Ariel Tachna is here today and she's talking in code about Talking In Code! Also, be sure to check out the giveaways below!
Talking in Code starts in media res. Eric, Tim, and Richard are already well and truly involved with each other, but the story includes references to moments before the book begins, moments that are not fully explored in the novel itself.
This is the sixth of those moments.
Tim caught Eric as he stumbled into the safe house in Cartagena, his M40 slung over his shoulder. Tim didn’t doubt he could have it against his shoulder and a bullet off to a target in less time than it took Tim to say his name. What was supposed to be an intelligence-gathering mission had turned into a firefight—not an entirely unexpected development, but never a welcome one. The team had scattered, going to ground around the city. Everyone had checked in from their assigned locations except Eric. And now he was here too.
“Newton is safe,” he told the team through their headsets, knowing Richard would hear him too. This was their first big mission since they’d pulled Eric between them and refused to let go. Richard might not say anything, but Tim knew how he worried. “Notify me of any changes. Otherwise rendezvous at the pickup point in twenty-four hours. Radio silence except in case of emergency.”
“Roger that,” Amato replied.
“Are you hurt?” he asked Eric.
Eric shook his head. Tim frowned. Usually he couldn’t get Eric to shut up, so to have him so silent now was a bad sign. “I said radio silence, not total silence,” he teased, but Eric gave no sign of hearing him.
Tim’s frown deepened. He knew Eric had moments of dissociation, but he’d never witnessed one before. Now that he had, he didn’t like it. “Talk to me, Newton.”
The tone of command—one he normally only used in the field—seemed to steady Eric. He straightened and unslung his rifle to set it carefully next to the door.
“Ten targets neutralized. Team extracted to safe positions. Reporting here as ordered in the event of unexpected opposition.”
“And the rest?”
“Shaky, sir. Having trouble focusing.”
“Sit. Let’s get some food in you before you have an adrenaline crash. Then we’ll see about the rest.”
Eric moved to the table obediently—too obediently for Tim’s peace of mind, but he’d have to take this one step at a time. They’d had missions go belly-up before. They could get through this. He scrounged through the cabinets and found cans of various vegetables that didn’t look too far past their expiration dates. He used his pocketknife to pry them open and dumped them all in a pan on the stove. It would probably taste horrible, but it would be nutrients they both needed, Eric especially. He left the concoction to simmer and went into the bedroom to see what the situation was there. The room looked half-trashed, items scattered around the floor like someone had left in a hurry—or tossed the place for whatever was worth stealing. He grabbed the things that might be useful—a razor, a bottle of mouthwash, a tube of toothpaste, some soap—and kicked everything else under the bed. No reason to make Eric tenser than he already was. As he’d suspected, they didn’t have a tub, but when he turned the water on in the sink, it was warm. Not hot, but not icy either. He could work with that. Getting rid of the dust, sweat, and gunpowder residue would do them both good. And with twenty-four hours to kill, they could take advantage of the bed when they had eaten and were clean. He didn’t have condoms, but that would just change how they made love, not whether they did.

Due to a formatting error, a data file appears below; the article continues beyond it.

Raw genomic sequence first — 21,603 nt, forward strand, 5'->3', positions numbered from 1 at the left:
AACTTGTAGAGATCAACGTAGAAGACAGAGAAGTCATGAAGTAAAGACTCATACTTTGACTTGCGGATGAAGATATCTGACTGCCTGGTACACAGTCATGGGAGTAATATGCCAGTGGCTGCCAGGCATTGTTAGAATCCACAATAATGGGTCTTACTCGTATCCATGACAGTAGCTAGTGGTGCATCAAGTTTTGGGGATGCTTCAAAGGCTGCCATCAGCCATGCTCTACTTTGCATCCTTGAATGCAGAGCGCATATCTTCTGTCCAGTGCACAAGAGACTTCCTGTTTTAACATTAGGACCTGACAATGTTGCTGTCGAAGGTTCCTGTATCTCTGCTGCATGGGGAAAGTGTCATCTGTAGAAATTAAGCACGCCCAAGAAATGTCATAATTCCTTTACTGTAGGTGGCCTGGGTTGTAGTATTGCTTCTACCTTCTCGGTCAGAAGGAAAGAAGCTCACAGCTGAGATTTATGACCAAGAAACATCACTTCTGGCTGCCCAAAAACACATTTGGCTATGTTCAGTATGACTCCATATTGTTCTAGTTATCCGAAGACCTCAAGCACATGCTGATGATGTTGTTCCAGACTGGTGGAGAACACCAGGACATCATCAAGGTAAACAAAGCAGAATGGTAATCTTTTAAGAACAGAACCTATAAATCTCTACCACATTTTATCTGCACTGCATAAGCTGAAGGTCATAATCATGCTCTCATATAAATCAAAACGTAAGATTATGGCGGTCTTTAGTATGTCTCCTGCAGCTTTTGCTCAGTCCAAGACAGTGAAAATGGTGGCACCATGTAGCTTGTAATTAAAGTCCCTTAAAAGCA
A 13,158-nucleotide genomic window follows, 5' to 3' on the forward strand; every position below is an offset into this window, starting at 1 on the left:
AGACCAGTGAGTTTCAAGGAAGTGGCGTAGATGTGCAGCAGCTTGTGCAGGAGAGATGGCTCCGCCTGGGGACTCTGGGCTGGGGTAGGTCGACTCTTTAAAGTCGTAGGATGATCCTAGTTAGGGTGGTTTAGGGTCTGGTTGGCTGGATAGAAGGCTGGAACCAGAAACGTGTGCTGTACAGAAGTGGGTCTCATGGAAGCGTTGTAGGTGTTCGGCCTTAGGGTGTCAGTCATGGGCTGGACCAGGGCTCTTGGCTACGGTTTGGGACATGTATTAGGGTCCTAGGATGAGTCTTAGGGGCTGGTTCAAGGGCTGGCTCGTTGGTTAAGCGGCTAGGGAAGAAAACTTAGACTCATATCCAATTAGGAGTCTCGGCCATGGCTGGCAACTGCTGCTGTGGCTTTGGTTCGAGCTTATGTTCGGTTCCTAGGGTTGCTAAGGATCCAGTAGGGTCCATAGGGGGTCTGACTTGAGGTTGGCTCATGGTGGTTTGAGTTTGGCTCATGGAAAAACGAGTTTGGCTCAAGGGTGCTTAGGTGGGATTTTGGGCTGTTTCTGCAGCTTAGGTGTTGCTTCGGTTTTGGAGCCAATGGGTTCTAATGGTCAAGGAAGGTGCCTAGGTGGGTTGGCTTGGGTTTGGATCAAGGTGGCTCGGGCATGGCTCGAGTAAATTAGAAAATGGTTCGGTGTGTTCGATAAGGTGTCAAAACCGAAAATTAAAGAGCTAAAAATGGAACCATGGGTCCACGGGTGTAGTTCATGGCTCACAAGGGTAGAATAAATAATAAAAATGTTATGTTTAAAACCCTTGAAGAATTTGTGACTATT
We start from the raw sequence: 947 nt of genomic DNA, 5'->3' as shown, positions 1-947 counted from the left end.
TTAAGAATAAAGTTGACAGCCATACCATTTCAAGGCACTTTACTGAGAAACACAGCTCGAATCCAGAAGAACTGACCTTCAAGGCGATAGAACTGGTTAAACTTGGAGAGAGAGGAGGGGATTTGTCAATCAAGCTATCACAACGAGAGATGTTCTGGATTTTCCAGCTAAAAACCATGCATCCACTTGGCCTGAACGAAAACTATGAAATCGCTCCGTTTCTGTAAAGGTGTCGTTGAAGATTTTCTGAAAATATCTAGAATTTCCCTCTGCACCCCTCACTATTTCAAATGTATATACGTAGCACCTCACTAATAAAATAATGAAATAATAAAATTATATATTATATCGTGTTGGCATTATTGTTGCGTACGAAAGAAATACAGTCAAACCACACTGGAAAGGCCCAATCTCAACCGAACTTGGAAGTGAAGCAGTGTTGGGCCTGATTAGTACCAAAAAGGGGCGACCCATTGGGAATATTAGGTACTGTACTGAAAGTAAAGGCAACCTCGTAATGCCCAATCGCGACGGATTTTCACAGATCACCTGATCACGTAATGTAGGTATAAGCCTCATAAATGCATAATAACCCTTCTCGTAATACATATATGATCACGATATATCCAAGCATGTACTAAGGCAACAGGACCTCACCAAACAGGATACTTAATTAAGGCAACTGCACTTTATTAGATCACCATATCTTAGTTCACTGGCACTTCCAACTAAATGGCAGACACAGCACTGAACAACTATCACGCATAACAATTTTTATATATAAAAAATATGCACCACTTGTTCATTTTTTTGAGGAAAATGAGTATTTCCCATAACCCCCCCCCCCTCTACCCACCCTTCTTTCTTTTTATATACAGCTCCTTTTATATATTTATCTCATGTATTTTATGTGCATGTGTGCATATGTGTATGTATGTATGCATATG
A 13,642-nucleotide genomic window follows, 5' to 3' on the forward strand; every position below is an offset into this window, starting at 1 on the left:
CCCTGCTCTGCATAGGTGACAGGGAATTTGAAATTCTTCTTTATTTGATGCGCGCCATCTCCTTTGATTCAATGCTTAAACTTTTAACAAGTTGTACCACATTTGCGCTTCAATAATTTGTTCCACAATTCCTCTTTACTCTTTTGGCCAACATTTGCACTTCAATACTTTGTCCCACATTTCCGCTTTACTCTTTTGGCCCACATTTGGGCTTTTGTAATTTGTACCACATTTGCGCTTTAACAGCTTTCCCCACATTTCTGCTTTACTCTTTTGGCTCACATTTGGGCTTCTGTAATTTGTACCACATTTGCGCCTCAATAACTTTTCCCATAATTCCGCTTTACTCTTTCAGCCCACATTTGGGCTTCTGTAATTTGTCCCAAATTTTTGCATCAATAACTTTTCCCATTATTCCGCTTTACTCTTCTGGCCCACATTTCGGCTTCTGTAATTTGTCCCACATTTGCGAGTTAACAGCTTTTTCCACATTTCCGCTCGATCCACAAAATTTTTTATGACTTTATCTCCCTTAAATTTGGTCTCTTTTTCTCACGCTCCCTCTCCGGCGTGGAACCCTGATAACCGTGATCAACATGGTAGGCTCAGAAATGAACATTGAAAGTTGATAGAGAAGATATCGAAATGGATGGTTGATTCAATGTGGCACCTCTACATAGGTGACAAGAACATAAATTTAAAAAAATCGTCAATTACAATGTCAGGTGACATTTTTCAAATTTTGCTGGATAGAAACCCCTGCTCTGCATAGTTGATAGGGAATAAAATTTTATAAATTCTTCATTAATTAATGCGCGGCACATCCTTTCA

He walked back into the front room to find Eric exactly where he’d left him, staring out into nothing, his hands clenching and unclenching on the table. No, not good. “Come on, Peaches. Let’s get cleaned up while the soup gets hot.”
Eric startled from the table into a defensive crouch, gaze darting around the room for threats and hand clasped around the hilt of the knife he kept strapped to his thigh. If he was less accurate with the knife than with a rifle, Tim still counted him as one of the deadliest men he knew.
“Newton, stand down,” Tim ordered.
Slowly Eric came out of the crouch, blinking a couple of times as he did. “Tim?”
“You’re dissociating. We’ve got to get you back in the here and now.”
“It’s a stress thing,” Eric said. “I’m okay in the field, but when I come out, it takes me a while to let the battle readiness go.”
“I’m familiar with the problem. Do you have tricks that help you let it go?”
Eric just shrugged, a less helpful response than Tim had hoped for, but at the same time, he understood. At Eric’s age, he couldn’t have identified his own coping mechanisms either. He’d just have to improvise. Richard always said it was his most useful skill.
Getting clean still seemed like the best place to start. If they were freshly bathed, they weren’t in the middle of a battlefield, so no reason to be on high alert. At least this time they were just covered in dust and sweat, not blood. “Let’s get cleaned up. We’ll both feel better for it.”